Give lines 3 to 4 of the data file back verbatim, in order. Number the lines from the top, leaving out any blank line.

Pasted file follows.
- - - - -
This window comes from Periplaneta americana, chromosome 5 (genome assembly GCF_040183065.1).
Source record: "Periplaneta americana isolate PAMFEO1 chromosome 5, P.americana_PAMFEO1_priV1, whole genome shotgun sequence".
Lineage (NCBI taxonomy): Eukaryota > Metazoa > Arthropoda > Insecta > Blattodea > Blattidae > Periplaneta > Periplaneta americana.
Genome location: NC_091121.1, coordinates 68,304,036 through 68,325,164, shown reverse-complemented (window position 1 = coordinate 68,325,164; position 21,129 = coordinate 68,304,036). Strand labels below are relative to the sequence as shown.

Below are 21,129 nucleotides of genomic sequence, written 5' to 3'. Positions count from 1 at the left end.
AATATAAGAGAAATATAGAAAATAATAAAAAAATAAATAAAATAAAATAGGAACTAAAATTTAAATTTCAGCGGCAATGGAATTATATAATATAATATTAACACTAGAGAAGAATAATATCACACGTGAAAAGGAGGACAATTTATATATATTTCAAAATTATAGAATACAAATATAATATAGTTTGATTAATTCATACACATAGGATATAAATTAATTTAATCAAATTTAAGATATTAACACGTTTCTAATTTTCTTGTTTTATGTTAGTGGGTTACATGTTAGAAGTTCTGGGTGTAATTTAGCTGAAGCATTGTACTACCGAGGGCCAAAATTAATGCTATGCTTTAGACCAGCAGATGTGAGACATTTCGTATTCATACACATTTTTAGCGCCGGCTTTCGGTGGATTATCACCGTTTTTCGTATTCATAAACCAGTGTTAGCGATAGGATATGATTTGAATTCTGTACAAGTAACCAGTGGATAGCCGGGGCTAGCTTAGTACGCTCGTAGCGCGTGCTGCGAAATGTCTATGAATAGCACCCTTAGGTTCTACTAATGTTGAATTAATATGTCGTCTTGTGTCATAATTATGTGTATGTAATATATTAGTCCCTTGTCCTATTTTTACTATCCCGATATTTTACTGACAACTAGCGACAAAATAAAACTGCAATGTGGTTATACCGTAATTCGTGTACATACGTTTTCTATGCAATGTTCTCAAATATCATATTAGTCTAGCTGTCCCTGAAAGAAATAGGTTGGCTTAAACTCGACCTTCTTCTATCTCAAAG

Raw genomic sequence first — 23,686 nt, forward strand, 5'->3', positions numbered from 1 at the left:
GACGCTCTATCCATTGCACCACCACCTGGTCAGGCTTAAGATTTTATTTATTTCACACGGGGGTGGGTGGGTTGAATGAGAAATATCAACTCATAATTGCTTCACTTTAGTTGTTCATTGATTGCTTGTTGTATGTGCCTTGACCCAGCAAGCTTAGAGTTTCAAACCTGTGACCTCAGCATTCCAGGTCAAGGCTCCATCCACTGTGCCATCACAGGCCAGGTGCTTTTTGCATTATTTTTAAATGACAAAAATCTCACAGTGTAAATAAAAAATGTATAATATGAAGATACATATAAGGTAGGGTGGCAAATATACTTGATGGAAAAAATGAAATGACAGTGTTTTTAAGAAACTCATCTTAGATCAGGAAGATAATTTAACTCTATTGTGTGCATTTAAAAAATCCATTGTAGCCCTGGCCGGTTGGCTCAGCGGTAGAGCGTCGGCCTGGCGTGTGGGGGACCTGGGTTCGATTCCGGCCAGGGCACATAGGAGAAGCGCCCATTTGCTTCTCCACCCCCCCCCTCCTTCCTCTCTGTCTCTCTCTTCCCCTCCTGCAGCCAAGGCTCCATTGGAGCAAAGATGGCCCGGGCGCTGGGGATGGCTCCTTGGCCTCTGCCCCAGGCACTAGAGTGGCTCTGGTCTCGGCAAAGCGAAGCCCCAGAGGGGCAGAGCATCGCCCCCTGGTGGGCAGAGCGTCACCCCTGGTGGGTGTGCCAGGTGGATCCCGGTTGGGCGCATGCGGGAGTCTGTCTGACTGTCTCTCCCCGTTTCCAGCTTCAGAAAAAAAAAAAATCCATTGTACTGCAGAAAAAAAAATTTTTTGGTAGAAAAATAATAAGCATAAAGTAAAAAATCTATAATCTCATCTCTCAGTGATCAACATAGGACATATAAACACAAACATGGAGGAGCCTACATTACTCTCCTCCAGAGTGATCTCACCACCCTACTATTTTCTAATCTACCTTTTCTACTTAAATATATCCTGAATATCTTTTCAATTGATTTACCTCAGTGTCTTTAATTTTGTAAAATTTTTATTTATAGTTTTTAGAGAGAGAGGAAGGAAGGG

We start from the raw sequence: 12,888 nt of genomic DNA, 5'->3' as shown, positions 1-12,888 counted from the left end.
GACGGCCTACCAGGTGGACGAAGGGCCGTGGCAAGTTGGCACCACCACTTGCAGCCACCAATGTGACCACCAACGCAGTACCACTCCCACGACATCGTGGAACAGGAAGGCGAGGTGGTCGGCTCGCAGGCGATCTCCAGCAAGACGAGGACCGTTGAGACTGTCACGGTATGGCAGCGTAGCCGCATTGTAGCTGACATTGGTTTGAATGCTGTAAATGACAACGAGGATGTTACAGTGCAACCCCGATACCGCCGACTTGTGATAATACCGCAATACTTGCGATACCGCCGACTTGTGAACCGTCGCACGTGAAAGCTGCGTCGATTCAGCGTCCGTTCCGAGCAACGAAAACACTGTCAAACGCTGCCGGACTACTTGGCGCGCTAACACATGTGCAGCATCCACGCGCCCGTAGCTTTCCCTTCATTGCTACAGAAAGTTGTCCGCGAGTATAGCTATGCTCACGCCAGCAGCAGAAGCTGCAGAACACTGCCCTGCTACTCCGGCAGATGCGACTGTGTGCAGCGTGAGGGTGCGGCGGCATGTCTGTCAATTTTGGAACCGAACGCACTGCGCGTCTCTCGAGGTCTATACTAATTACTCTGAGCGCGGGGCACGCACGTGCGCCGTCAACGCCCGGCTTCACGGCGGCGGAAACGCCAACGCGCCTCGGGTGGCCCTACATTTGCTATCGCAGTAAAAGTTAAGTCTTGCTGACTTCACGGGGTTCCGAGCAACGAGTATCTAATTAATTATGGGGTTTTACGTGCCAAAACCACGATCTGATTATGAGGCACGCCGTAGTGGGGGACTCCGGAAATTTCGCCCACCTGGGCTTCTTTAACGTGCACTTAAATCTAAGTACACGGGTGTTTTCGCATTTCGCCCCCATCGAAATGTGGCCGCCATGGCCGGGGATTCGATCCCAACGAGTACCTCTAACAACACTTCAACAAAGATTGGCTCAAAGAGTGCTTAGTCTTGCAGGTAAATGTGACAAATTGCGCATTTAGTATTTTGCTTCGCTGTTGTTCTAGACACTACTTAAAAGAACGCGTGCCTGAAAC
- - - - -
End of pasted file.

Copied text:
Lineage (NCBI taxonomy): Eukaryota > Metazoa > Arthropoda > Insecta > Blattodea > Blattidae > Periplaneta > Periplaneta americana.
Genome location: NC_091121.1, coordinates 68,304,036 through 68,325,164, shown reverse-complemented (window position 1 = coordinate 68,325,164; position 21,129 = coordinate 68,304,036). Strand labels below are relative to the sequence as shown.